To honor the work of the early pioneers, Lennox, who received an
award from Fermilab director Mike Witherell for her "vision,
commitment and compassion," presented on behalf of NTF an award
to Frank Hendrickson, who retired from NTF in 1995, as well as a
posthumous award to Lionel Cohen, who died in 1999.
"Hendrickson and Cohen took the medical program from research to
an accepted choice of treatment that Medicare and health
management organizations would pay for," Lennox said.
Lennox also presented a posthumous award to medical physicist
Miguel Awschalom, who had greatly contributed to the development
of NTF during its first ten years, and she announced that the
Honorable J. Dennis Hastert, Speaker of the U.S. House of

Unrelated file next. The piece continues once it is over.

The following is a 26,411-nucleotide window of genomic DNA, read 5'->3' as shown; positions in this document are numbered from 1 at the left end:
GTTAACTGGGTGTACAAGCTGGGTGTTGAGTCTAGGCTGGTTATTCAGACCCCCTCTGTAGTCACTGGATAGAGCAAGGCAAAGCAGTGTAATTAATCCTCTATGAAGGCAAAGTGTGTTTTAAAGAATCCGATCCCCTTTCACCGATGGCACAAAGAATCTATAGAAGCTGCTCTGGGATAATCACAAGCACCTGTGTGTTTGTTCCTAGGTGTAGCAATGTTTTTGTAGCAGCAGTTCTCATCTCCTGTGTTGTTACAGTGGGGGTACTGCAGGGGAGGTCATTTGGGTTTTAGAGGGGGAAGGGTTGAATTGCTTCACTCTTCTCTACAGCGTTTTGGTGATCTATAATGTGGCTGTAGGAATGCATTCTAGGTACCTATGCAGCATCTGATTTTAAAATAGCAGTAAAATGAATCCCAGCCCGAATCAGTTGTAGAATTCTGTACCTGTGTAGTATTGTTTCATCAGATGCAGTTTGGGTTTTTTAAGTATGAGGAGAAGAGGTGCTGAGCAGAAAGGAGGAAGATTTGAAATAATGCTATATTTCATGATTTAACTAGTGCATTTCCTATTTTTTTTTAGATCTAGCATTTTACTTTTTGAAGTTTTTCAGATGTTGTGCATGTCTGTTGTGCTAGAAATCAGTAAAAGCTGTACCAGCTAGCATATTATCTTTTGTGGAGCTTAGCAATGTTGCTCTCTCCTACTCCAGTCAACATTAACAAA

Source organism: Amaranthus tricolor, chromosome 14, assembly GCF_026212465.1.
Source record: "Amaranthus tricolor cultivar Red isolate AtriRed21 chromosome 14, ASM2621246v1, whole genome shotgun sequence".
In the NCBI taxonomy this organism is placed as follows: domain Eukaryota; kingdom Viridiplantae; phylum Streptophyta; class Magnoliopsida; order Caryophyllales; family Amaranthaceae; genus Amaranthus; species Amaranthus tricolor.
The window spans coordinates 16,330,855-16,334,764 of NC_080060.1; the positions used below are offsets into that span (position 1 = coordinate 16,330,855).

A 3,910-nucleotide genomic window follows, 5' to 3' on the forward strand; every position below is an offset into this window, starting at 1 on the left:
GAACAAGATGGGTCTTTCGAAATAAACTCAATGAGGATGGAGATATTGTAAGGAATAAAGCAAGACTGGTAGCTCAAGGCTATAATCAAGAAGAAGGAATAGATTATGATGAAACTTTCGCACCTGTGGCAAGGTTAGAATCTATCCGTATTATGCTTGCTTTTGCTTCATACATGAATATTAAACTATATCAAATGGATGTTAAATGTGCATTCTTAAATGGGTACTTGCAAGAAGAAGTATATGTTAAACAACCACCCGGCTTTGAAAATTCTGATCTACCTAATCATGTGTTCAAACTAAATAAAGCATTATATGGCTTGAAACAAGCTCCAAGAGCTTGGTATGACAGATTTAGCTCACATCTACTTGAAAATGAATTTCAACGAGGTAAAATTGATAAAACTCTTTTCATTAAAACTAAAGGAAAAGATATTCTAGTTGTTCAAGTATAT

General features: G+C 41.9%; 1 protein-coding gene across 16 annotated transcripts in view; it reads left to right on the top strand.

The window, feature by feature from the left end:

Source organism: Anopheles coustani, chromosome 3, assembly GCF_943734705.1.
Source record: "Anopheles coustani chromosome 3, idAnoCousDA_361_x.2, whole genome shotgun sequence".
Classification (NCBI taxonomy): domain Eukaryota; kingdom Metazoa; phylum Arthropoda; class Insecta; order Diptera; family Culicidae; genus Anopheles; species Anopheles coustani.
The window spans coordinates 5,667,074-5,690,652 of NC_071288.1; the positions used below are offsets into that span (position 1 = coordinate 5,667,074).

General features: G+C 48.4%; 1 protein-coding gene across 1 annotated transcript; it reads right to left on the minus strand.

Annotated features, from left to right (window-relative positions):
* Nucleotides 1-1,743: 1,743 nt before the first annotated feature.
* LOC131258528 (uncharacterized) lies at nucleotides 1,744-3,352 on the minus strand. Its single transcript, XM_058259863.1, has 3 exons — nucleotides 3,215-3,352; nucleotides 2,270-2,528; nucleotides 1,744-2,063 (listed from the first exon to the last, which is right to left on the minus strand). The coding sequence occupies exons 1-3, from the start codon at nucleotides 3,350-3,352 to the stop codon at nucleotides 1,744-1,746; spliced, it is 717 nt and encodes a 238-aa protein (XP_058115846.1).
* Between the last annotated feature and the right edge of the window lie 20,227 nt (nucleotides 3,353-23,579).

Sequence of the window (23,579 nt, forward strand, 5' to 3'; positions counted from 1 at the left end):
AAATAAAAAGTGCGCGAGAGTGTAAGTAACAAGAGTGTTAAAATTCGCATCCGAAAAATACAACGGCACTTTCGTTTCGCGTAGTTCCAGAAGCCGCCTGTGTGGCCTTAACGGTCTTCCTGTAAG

Representatives, would receive an award for "his support of the
Neutron Therapy Facility." Hastert, who had to cancel his ceremony
participation on short notice, has helped NTF to upgrade its facilities
with a computerized tomography scanner and secured funding for
The NTF now has the only vertical CT scanner in the U.S. "We now
can do CT scans of people sitting or standing, in exactly the position
in which they will receive neutron treatment," Lennox said, explaining
the significance of the new instrument.
Accelerators, however, remain one of the most important tools in the
battle against cancer. Former patients like Kent are proof for the
successful partnership of physics and medicine.
The Department of Energy's Office of Science is the single largest supporter of basic research in the physical sciences in the United States and is working to address some of the most pressing challenges of our time.